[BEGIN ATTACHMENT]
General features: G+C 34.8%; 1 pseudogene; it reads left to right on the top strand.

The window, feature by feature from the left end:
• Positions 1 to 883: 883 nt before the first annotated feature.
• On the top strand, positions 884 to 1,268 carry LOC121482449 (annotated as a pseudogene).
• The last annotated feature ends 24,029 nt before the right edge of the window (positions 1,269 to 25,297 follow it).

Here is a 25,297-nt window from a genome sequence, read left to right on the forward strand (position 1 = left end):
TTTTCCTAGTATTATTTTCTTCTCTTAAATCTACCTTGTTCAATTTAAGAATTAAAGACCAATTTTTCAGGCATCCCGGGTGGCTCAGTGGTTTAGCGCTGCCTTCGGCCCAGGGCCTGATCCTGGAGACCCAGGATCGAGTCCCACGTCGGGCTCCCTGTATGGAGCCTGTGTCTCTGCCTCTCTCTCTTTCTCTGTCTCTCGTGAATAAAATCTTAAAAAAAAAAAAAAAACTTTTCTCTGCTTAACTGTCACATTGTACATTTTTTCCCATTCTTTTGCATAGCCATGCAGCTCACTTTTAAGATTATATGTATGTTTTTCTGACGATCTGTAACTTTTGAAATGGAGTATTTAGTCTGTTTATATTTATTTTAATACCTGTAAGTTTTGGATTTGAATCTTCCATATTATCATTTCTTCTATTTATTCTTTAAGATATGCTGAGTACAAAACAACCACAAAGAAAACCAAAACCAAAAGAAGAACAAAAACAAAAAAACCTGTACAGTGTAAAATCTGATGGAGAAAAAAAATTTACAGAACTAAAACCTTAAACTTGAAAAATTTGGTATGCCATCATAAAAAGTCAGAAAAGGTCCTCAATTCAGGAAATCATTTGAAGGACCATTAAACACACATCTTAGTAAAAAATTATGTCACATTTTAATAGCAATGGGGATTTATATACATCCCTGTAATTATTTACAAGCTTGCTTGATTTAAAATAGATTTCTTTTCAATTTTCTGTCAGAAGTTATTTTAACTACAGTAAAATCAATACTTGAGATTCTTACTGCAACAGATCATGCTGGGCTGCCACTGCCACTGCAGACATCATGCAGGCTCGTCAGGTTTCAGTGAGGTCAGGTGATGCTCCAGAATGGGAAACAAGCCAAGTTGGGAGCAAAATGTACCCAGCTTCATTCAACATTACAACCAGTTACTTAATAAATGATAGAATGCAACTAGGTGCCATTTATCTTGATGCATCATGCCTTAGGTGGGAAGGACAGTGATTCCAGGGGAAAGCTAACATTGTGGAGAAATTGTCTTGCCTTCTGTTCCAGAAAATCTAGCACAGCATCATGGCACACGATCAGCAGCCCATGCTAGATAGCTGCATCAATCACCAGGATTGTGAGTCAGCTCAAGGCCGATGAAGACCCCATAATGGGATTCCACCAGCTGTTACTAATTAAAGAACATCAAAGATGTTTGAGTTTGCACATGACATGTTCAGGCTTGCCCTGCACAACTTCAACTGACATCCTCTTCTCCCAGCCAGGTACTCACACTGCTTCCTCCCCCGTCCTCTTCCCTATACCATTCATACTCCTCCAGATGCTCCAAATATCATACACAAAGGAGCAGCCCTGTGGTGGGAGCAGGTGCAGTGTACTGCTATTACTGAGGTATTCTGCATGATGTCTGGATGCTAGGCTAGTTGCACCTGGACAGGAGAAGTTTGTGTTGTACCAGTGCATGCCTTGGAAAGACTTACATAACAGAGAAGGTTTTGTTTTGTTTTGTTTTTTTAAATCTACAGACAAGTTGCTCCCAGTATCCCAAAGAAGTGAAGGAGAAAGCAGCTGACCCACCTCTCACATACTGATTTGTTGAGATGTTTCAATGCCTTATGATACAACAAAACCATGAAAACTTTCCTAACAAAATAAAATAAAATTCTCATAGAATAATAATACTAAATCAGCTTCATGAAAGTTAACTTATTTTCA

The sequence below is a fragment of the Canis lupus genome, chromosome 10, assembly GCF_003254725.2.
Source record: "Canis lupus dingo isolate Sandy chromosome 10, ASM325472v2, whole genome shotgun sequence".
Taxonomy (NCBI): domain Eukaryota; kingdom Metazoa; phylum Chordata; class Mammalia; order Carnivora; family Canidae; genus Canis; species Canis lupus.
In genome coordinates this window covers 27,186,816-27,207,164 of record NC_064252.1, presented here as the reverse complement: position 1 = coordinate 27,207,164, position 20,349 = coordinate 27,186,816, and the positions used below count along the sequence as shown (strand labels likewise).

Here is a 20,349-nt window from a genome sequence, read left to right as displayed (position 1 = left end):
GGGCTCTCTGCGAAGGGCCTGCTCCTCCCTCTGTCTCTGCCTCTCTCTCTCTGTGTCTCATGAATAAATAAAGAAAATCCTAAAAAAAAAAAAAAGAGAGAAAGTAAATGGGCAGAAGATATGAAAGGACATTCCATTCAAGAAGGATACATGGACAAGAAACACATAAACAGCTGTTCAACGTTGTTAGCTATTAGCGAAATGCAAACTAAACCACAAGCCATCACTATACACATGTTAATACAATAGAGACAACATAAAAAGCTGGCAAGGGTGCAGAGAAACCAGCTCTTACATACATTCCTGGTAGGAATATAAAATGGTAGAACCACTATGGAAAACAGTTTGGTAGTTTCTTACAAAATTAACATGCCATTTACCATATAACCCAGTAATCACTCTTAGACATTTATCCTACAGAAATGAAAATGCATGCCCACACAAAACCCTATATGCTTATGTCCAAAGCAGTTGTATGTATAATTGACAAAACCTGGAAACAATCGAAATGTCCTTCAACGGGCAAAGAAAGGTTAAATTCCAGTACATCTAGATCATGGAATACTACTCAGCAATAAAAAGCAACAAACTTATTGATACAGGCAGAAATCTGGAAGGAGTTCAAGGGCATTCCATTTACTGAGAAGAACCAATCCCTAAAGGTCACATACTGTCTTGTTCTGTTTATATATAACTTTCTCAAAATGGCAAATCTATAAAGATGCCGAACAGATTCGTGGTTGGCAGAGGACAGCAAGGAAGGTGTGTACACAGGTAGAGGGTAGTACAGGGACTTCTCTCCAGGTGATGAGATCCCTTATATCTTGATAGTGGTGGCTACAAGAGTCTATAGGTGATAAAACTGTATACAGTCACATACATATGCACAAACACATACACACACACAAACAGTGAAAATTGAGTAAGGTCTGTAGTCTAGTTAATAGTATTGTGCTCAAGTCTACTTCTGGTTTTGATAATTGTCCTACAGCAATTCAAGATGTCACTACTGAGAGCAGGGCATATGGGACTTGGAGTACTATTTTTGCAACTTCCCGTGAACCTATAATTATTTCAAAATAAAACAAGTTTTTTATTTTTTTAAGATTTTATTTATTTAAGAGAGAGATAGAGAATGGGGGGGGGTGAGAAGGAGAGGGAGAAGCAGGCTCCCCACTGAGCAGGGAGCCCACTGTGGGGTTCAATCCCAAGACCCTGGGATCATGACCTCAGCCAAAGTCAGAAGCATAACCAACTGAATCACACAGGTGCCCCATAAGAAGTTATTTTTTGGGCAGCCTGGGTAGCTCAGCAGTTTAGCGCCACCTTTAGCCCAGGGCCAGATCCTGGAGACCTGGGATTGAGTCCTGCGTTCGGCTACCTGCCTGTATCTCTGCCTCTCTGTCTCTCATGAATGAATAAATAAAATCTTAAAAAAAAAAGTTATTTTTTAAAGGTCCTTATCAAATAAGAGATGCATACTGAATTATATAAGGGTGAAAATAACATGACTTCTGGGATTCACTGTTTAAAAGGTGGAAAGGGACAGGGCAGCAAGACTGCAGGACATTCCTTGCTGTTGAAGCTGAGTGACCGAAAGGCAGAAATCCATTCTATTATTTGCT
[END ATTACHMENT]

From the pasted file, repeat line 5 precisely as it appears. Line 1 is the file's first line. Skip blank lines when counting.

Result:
• The last annotated feature ends 24,029 nt before the right edge of the window (positions 1,269 to 25,297 follow it).